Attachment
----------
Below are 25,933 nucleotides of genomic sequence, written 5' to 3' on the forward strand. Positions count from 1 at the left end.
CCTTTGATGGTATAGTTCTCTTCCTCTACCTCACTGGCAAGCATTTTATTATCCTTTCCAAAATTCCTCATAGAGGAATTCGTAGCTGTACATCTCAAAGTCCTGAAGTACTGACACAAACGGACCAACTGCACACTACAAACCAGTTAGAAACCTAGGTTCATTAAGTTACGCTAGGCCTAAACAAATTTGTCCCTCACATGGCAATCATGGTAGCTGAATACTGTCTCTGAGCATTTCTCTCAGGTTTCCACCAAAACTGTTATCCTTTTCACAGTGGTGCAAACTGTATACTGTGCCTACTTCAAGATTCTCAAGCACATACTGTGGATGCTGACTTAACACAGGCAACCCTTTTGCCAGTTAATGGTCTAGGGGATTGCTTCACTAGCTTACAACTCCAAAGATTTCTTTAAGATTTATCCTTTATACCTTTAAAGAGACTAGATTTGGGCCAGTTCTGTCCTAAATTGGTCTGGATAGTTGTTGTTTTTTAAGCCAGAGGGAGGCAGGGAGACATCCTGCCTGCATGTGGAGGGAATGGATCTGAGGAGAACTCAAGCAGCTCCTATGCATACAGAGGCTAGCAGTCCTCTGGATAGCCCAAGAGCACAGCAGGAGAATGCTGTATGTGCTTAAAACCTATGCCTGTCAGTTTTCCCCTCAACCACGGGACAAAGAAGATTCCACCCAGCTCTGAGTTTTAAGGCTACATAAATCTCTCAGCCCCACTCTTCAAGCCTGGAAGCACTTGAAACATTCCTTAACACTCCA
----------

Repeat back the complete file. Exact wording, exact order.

Below are 25,933 nucleotides of genomic sequence, written 5' to 3' on the forward strand. Positions count from 1 at the left end.
CCTTTGATGGTATAGTTCTCTTCCTCTACCTCACTGGCAAGCATTTTATTATCCTTTCCAAAATTCCTCATAGAGGAATTCGTAGCTGTACATCTCAAAGTCCTGAAGTACTGACACAAACGGACCAACTGCACACTACAAACCAGTTAGAAACCTAGGTTCATTAAGTTACGCTAGGCCTAAACAAATTTGTCCCTCACATGGCAATCATGGTAGCTGAATACTGTCTCTGAGCATTTCTCTCAGGTTTCCACCAAAACTGTTATCCTTTTCACAGTGGTGCAAACTGTATACTGTGCCTACTTCAAGATTCTCAAGCACATACTGTGGATGCTGACTTAACACAGGCAACCCTTTTGCCAGTTAATGGTCTAGGGGATTGCTTCACTAGCTTACAACTCCAAAGATTTCTTTAAGATTTATCCTTTATACCTTTAAAGAGACTAGATTTGGGCCAGTTCTGTCCTAAATTGGTCTGGATAGTTGTTGTTTTTTAAGCCAGAGGGAGGCAGGGAGACATCCTGCCTGCATGTGGAGGGAATGGATCTGAGGAGAACTCAAGCAGCTCCTATGCATACAGAGGCTAGCAGTCCTCTGGATAGCCCAAGAGCACAGCAGGAGAATGCTGTATGTGCTTAAAACCTATGCCTGTCAGTTTTCCCCTCAACCACGGGACAAAGAAGATTCCACCCAGCTCTGAGTTTTAAGGCTACATAAATCTCTCAGCCCCACTCTTCAAGCCTGGAAGCACTTGAAACATTCCTTAACACTCCA